David is a Lead Data Scientist consultant at Computas who specialises in machine learning and MLOps in particular, helping companies scale their ML initiatives and taking them to production. He has worked on such projects for a range of customers in different sectors, recently for Ruter. He has a background in computational physics and has previously studied friction and climates of other planets as a researcher in academia.
Ruter plans, coordinates, orders and markets public transport in Oslo and former Akershus (now part of Viken county), and is actively using machine learning to improve its services. This includes forecasting passenger numbers for over half a million departures every day, which are shown to customers in the Ruter App.
The first model was deployed in the summer of 2020, but updating it was time consuming and monitoring was limited and manual. In this talk I will present how Ruter is actively pursuing MLOps best practices to support machine learning models in production, making sure models are reproducible, easily updatable and extensively monitored.
Q & A with David Skålid Amundsen
1. What is your full name and title?
David Skålid Amundsen, PhD
2. What is your occupation?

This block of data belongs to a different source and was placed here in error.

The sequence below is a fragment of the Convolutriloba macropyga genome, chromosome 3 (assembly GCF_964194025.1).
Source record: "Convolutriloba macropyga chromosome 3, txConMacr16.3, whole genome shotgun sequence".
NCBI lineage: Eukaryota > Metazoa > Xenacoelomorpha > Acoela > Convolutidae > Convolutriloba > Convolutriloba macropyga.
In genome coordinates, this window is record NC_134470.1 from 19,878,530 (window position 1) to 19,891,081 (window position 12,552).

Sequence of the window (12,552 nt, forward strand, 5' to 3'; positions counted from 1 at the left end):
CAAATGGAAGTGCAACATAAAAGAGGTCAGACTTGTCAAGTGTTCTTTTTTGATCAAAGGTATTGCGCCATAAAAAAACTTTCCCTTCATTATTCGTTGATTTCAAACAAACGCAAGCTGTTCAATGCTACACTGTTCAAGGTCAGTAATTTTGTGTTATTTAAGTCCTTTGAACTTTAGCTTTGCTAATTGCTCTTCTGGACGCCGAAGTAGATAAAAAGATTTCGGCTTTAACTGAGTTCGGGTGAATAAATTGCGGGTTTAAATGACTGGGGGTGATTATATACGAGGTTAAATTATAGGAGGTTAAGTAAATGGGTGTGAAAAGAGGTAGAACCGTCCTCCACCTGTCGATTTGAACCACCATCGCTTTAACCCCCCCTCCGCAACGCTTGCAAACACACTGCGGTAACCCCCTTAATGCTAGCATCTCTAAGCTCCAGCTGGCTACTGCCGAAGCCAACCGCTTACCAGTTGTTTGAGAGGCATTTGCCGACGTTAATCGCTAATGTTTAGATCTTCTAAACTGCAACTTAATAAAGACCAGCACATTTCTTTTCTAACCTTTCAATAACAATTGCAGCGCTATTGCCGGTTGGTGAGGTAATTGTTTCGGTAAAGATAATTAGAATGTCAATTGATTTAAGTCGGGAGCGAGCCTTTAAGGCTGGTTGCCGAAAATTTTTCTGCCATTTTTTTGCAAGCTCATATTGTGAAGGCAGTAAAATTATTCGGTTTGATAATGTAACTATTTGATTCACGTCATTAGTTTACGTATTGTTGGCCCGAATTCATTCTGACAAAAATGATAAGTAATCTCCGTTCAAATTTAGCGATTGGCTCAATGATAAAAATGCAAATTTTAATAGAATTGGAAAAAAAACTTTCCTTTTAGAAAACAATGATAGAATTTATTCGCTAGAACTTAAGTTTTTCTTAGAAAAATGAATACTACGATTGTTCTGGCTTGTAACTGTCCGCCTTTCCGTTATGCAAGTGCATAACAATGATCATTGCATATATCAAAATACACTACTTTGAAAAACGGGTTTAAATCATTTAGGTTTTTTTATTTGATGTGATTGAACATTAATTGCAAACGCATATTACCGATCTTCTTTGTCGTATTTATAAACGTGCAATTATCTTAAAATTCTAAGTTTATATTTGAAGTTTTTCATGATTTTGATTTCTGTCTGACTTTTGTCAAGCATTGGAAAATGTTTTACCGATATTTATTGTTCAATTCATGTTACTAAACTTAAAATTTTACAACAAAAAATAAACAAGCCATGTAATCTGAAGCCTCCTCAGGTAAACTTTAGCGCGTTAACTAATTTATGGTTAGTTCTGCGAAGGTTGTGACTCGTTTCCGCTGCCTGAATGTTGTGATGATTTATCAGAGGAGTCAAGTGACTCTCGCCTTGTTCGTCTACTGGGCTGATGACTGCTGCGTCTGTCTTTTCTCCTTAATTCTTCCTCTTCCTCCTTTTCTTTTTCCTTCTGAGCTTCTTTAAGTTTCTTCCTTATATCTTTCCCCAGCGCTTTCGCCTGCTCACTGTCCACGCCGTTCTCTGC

Lead Data Scientist at Computas
3. Tell us about your first encounter with artificial intelligence (AI)?
My first memorable encounter with AI was probably when I heard on the news that IBM’s Deep Blue had beaten Kasparov in chess.
4. What is your competence within the field of AI?
I am a Data Scientist, sometimes developing machine learning models, but often helping companies streamline and robustify their ML efforts.
5. Why did you develop an interest in AI?
Having a background in computational physics, I was fascinated by the increasing application of algorithms that learn directly from data.
6. Can you recommend a relevant book or film about AI?
I enjoyed watching AlphaGo, depicting the match between the top Go player Lee Sedol and AlphaGo developed by DeepMind.
7. Why should we, or should we not, be afraid of AI?
AI has enormous potential, but we should certainly be careful and cautious with respect to fairness, transparency and its impact on society.
8. Which field, in your opinion, has the most to benefit from AI – and why?
That would depend on how you measure benefit, but applied AI in the medical field has the potential to directly improve people’s lives for example in terms of better diagnostics and medicines.
9. How should the use of AI develop in the future?
Use of AI should develop with a focus on transparency and fairness, with regulations governing how it can be used particularly when it directly impacts people’s lives.
10. Why should participants tune in on your presentation during AI+?
To learn about how Ruter has gone from an AI proof of concept to a production system serving over half a million passenger volume predictions to hundreds of thousands of travellers every day.